He adds: ”There is still a huge challenge to address the reskilling needs of the new economy and to help jobseekers back into work.”

More incentives to take on apprentices

The apprenticeship hiring incentive in England has been extended to September 2021, and the payment has been doubled to £3,000. A new £7m ‘flexi-job’ apprenticeship programme in England was also announced, enabling apprentices to work with a number of employers in one sector, while an additional £126m will go towards 40,000 more traineeships for 16-24 year olds.

Steve Rockey, people director at Lime Wood Group, says that overall the government’s approach to skills has been beneficial – particularly to the hospitality sector. “[They have created] some great routes for young people to learn more about the hospitality industry at a super interesting entrepreneurial time, with lots of new business ideas that now people can put into practice,” he says.

Rockey added the increased incentive payments was a “boost for all businesses” to get behind their apprenticeship programmes, and while the Kickstart scheme had been slow to get off the ground, he is confident it will become “beneficial to everyone once we get back up and running”.

However, Neil Carberry, chief executive of the REC, expresses disappointment that there was no wider reformation of what he describes as the “failed” apprenticeship levy. “A flexible skills levy would deliver better apprenticeships for young people and allow older workers to do the qualifications they need, rather than the ones government is willing to fund,” he says.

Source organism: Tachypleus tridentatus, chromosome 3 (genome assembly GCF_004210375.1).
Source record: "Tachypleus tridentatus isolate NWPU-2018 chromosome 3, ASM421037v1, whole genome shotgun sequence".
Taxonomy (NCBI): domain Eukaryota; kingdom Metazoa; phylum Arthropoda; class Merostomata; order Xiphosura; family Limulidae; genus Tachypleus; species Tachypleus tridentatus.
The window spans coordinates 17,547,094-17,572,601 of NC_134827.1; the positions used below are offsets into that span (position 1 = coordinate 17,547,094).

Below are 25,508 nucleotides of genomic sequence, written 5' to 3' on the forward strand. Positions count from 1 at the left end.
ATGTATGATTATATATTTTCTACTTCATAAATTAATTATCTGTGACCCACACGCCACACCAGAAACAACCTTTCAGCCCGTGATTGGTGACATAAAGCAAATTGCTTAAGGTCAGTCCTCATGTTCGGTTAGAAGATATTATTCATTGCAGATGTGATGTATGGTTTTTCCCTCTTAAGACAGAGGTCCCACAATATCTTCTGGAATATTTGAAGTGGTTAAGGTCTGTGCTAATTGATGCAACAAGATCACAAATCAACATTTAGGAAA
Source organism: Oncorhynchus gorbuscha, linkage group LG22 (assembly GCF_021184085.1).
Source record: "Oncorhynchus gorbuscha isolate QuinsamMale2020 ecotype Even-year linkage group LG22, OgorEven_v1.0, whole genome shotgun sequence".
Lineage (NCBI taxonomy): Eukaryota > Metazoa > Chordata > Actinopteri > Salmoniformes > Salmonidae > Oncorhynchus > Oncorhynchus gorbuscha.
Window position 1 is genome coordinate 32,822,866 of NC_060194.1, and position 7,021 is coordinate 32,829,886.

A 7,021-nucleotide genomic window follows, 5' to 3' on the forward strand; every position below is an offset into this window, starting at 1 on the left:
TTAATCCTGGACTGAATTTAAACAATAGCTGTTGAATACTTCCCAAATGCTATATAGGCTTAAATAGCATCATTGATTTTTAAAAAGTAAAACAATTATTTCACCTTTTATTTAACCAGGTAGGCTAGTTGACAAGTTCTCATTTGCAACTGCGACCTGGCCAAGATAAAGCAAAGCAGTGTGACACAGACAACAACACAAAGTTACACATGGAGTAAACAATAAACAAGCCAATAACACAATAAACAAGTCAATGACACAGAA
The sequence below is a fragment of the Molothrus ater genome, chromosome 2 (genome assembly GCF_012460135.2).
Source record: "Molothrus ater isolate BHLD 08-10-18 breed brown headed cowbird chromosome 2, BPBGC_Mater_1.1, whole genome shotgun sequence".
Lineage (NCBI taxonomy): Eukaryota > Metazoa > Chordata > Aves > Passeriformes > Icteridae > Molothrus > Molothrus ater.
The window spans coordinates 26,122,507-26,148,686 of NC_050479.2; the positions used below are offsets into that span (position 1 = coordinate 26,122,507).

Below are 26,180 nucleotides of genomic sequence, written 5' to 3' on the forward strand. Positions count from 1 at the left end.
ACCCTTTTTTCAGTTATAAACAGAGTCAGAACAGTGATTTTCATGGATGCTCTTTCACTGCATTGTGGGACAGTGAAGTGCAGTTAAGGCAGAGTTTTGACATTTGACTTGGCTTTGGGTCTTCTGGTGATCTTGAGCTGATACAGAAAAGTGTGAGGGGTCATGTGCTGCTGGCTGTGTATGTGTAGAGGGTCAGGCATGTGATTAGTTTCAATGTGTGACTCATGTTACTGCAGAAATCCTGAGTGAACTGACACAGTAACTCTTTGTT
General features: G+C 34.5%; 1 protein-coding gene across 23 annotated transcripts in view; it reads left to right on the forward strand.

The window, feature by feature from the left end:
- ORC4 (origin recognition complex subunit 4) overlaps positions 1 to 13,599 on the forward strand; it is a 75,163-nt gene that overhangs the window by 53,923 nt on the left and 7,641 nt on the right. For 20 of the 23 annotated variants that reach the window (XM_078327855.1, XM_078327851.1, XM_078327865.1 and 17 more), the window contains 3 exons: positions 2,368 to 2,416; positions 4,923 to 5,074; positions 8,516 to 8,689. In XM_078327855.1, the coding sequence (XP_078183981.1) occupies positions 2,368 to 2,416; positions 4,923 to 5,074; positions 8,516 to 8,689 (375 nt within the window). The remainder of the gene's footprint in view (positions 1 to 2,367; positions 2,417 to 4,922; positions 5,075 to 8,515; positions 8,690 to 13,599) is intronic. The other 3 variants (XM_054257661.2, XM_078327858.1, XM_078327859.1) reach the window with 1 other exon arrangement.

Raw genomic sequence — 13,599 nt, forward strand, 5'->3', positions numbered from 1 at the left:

New ‘Help to grow’ scheme for SMEs

The new ‘help to grow’ scheme is set to offer free MBA-style management training for up to 130,000 leaders of SMEs, with £520m to be put into online courses from top business schools and a 50 per cent discount for new software.

Paul Struthers, managing director of Sage, hailes the scheme as a “major first step towards a much-needed longer-term approach to supporting smaller businesses scaling up digital adoption”.  

Citing Sage research, he adds that realising the current appetite for technology investment in full could benefit economic output to the tune of £145bn, supporting 2.7 million jobs nationwide.

“As consistent and long-time supporters of technology incentives, we welcome the recognition that technology will play a key role in an SME-led recovery,” he says.

New visa routes

Sunak announced a new visa route similar to the Global Talent route that replaced the old Tier 1 visa.

It is aimed at making it easier for firms to bring in highly skilled migrants from abroad, who will no longer need to obtain a third-party endorsement or be backed by a sponsor organisation. It will, Sunak says, help grow the UK’s FinTech sector, and prize winners and people who hold scholarships will automatically qualify for this route.

Jonathan Beech, managing director of Migrate UK, says he is cautiously optimistic about the move, but employers would have to wait to see how it worked in practice. He said: “Developing the UK’s expertise as a science superpower will need many more scientific superstars across science, research and tech to add to our existing talent pool. But we need to learn when the scheme will begin, the number of points required, plus any other qualifying criteria for this new highly skilled migrant visa.

“On simplifying the visa process for entrepreneurs, start-ups and scale-ups, this too could be welcomed, but again more needs to be learnt on how it will really work in practice.”